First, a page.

Editor's note: We’re taking steps to get you ready for every one of Alabama's regular-season opponents. Every Friday we'll go through each week of the schedule, starting with the season-opener against West Virginia and closing with the finale against Auburn.
2013 overall record: 5-7
2013 SEC record: 2-6, sixth in the Eastern Division
Record all time against Alabama: 37-51-8
Last meeting: Lost 45-10 in 2013
Offense: 5; Defense: 15; Kicker/punter: 0
OT Antonio Richardson, C James Stone, OT Ja’Wuan James, RB Rajion Neal, DE Jacques Smith, DT Daniel McCullers
2013 statistical leaders (*-returners)
Rushing: Neal (1,124 yards)
Passing: Worley* (1,239 yards, 10 TD, 8 INT)
Receiving: North* (496 yards)
Tackles: Johnson* (106)
Sacks: Corey Miller (6.5)
Interceptions: Randolph (4)
What they're saying:
“We’re still dealing with the realities of building a football program in an elite conference, but I thought our players were very focused. ... I thought our program benefited from 14 newcomers. I thought they brought a whole other level of energy and competition and that competitive culture that we speak about each and every day. I thought we took tremendous strides improving as a football team and as a football program,” said Tennessee coach Butch Jones, after spring practice
Three things to watch:
1. Youth is served: “Brick by brick” has been the theme of Jones’ tenure at Tennessee. If you follow him on Twitter, you’ll see the “#BrickbyBrick” hashtag often. And most of the time it’s having to do with recruiting. Jones inherited a mess in Knoxville two years ago. He’s spent the time since trying to rebuild through recruiting -- hence the brick symbology. He’s been successful, too, at least as far as recruiting rankings go. This year, Tennessee finished with the No. 5 class in the country, which was long on both talent (18 four-stars) and overall numbers (35 total commits). Of that group, 14 enrolled early with the expectation to compete for playing time as freshmen. All told, we could be looking at a Tennessee depth chart that will be majority first-year and second-year players.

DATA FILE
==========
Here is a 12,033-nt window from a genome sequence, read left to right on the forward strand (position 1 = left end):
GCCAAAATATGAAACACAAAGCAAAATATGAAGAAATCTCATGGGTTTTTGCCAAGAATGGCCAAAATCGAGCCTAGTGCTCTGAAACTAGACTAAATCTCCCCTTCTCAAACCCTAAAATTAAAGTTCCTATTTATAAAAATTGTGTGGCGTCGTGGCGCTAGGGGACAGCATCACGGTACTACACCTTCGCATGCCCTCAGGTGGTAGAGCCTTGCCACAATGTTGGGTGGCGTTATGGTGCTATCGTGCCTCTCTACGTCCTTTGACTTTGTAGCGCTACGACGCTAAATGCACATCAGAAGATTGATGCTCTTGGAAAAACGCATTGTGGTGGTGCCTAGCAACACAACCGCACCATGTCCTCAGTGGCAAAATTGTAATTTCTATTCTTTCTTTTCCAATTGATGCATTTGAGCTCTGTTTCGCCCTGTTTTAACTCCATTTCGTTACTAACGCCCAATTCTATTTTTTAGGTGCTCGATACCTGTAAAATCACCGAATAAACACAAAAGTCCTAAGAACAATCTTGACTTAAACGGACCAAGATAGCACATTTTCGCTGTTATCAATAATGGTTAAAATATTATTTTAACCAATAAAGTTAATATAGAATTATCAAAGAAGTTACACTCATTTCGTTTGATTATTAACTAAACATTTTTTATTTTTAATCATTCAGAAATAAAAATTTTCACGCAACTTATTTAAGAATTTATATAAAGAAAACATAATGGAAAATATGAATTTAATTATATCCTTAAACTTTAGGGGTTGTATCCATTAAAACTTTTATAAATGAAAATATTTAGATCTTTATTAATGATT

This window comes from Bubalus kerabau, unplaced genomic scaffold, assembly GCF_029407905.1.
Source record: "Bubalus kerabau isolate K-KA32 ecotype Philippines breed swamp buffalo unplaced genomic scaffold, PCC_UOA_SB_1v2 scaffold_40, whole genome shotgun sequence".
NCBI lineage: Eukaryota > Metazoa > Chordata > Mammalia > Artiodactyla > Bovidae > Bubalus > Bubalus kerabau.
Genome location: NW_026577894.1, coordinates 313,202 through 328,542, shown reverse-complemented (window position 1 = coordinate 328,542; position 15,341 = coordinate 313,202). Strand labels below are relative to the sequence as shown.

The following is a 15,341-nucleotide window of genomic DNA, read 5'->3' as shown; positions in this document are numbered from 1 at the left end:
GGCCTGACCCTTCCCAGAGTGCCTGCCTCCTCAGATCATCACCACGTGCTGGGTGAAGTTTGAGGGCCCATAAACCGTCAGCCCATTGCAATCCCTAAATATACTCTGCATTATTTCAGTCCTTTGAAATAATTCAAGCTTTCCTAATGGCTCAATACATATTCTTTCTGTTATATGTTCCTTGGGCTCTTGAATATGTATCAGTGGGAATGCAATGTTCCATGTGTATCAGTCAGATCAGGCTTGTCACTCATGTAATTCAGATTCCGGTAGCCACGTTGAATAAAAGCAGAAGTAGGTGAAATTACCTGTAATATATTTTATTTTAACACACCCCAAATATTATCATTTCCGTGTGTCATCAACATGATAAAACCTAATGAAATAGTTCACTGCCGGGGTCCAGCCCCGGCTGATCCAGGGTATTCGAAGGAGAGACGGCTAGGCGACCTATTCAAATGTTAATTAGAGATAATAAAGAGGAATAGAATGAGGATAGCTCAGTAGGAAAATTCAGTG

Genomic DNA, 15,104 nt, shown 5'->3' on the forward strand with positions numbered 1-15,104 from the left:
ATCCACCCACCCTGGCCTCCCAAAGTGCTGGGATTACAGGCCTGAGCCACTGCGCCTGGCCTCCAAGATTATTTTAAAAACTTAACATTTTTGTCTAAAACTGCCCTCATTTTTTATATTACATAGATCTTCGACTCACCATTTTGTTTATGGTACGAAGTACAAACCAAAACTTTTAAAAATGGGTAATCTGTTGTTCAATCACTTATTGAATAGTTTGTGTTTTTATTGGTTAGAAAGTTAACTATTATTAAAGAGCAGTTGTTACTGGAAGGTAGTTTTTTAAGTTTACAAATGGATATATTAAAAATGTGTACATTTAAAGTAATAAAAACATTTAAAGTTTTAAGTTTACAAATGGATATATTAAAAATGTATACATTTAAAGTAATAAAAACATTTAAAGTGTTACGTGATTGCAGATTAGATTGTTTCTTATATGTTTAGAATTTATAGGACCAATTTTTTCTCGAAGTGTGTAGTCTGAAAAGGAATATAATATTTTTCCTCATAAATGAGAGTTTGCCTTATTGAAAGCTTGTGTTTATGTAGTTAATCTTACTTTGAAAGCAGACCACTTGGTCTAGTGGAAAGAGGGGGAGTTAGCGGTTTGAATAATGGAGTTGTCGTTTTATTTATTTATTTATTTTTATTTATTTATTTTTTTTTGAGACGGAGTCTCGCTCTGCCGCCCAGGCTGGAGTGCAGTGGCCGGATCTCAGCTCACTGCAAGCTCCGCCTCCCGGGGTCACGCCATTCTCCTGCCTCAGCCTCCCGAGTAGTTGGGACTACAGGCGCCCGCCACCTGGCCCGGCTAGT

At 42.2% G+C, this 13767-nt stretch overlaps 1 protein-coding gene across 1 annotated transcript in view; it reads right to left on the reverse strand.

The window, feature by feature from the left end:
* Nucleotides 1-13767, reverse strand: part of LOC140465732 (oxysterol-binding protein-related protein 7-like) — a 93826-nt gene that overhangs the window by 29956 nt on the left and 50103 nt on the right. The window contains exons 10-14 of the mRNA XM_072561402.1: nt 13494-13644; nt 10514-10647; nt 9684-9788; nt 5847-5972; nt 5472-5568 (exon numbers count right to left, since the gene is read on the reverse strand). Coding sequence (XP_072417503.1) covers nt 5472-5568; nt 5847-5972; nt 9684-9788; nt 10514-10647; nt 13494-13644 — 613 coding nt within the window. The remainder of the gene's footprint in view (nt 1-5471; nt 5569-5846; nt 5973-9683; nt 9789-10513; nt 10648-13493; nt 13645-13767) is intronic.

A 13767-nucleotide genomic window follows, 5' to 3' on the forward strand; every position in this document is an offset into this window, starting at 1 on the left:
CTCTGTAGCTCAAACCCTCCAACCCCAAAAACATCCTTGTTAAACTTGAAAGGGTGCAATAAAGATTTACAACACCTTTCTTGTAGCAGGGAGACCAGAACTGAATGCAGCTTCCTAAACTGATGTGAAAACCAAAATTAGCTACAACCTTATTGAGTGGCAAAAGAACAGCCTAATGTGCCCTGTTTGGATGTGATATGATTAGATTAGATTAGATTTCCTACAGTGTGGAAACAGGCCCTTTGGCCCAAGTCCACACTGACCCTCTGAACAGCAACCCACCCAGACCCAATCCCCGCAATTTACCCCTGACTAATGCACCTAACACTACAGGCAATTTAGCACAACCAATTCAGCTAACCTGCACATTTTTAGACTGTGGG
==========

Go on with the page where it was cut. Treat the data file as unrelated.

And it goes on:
2. Questions in the trenches: Losing Ja’Wuan James and Antonio Richardson hurts enough for Tennessee. Watching center Alex Bullard and guards James Stone and Zach Fulton move on as well is brutal. But if losing the entire starting offensive line from a year ago wasn’t depressing in itself, say sayonara to the defensive line as well. In fact, all four of its starters and a total of six members of the two-deep depth chart are all gone. Good luck with that. If the SEC is truly a line of scrimmage league, then the Vols are in huge trouble. There are some pieces to work with (Kyler Kerbyson and Dontavius Blair on offense, Corey Vereen and Owen Williams on defense) but there’s no getting around that lack of experience.
3. A QB battle: Justin Worley is the starter, if only by default. The former three-star prospect didn’t exactly impress last season when he threw 10 touchdowns and eight interceptions. Injuries kept him off the field the final four games, but the damage was already done. You have to wonder whether the staff sticks with the senior or looks to the future with someone younger like Nathan Peterman or Josh Dobbs. Whoever starts should have plenty of weapons to work with (Marlin Lane, Marquez North, Alton “Pig” Howard), but without an experienced offensive line to protect them, it could be a long season for Tennessee’s quarterbacks.